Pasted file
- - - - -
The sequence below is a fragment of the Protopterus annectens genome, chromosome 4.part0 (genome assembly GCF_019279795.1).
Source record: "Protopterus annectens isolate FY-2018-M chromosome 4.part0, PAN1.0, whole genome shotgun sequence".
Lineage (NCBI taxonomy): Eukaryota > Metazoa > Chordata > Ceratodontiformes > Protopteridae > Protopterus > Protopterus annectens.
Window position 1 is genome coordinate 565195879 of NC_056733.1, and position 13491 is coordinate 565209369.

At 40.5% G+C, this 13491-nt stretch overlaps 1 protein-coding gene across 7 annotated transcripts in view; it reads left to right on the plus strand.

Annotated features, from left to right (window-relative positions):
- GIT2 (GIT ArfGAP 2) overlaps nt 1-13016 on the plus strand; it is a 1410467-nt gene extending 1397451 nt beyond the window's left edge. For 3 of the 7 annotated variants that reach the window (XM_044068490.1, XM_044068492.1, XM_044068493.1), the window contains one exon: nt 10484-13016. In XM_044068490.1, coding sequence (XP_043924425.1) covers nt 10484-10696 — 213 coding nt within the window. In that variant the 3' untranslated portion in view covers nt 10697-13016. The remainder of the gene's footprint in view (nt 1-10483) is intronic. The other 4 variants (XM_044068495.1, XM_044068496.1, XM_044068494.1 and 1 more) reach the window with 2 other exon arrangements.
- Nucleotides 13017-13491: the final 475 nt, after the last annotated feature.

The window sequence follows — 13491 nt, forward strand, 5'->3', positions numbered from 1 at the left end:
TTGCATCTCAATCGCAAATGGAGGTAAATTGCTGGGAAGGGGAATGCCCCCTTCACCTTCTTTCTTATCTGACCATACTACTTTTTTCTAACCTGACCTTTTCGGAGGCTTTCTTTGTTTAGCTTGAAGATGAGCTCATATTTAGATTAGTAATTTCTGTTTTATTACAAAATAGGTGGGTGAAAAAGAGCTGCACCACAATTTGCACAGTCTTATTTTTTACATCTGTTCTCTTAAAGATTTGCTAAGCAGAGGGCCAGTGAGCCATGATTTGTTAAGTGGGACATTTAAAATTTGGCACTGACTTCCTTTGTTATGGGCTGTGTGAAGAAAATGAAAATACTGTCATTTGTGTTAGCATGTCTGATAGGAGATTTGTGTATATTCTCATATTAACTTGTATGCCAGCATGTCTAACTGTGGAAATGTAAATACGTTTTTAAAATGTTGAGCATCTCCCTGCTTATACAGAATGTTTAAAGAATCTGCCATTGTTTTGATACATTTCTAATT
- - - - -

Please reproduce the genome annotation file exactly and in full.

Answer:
The sequence below is a fragment of the Protopterus annectens genome, chromosome 4.part0 (genome assembly GCF_019279795.1).
Source record: "Protopterus annectens isolate FY-2018-M chromosome 4.part0, PAN1.0, whole genome shotgun sequence".
Lineage (NCBI taxonomy): Eukaryota > Metazoa > Chordata > Ceratodontiformes > Protopteridae > Protopterus > Protopterus annectens.
Window position 1 is genome coordinate 565195879 of NC_056733.1, and position 13491 is coordinate 565209369.

At 40.5% G+C, this 13491-nt stretch overlaps 1 protein-coding gene across 7 annotated transcripts in view; it reads left to right on the plus strand.

Annotated features, from left to right (window-relative positions):
- GIT2 (GIT ArfGAP 2) overlaps nt 1-13016 on the plus strand; it is a 1410467-nt gene extending 1397451 nt beyond the window's left edge. For 3 of the 7 annotated variants that reach the window (XM_044068490.1, XM_044068492.1, XM_044068493.1), the window contains one exon: nt 10484-13016. In XM_044068490.1, coding sequence (XP_043924425.1) covers nt 10484-10696 — 213 coding nt within the window. In that variant the 3' untranslated portion in view covers nt 10697-13016. The remainder of the gene's footprint in view (nt 1-10483) is intronic. The other 4 variants (XM_044068495.1, XM_044068496.1, XM_044068494.1 and 1 more) reach the window with 2 other exon arrangements.
- Nucleotides 13017-13491: the final 475 nt, after the last annotated feature.

The window sequence follows — 13491 nt, forward strand, 5'->3', positions numbered from 1 at the left end:
TTGCATCTCAATCGCAAATGGAGGTAAATTGCTGGGAAGGGGAATGCCCCCTTCACCTTCTTTCTTATCTGACCATACTACTTTTTTCTAACCTGACCTTTTCGGAGGCTTTCTTTGTTTAGCTTGAAGATGAGCTCATATTTAGATTAGTAATTTCTGTTTTATTACAAAATAGGTGGGTGAAAAAGAGCTGCACCACAATTTGCACAGTCTTATTTTTTACATCTGTTCTCTTAAAGATTTGCTAAGCAGAGGGCCAGTGAGCCATGATTTGTTAAGTGGGACATTTAAAATTTGGCACTGACTTCCTTTGTTATGGGCTGTGTGAAGAAAATGAAAATACTGTCATTTGTGTTAGCATGTCTGATAGGAGATTTGTGTATATTCTCATATTAACTTGTATGCCAGCATGTCTAACTGTGGAAATGTAAATACGTTTTTAAAATGTTGAGCATCTCCCTGCTTATACAGAATGTTTAAAGAATCTGCCATTGTTTTGATACATTTCTAATT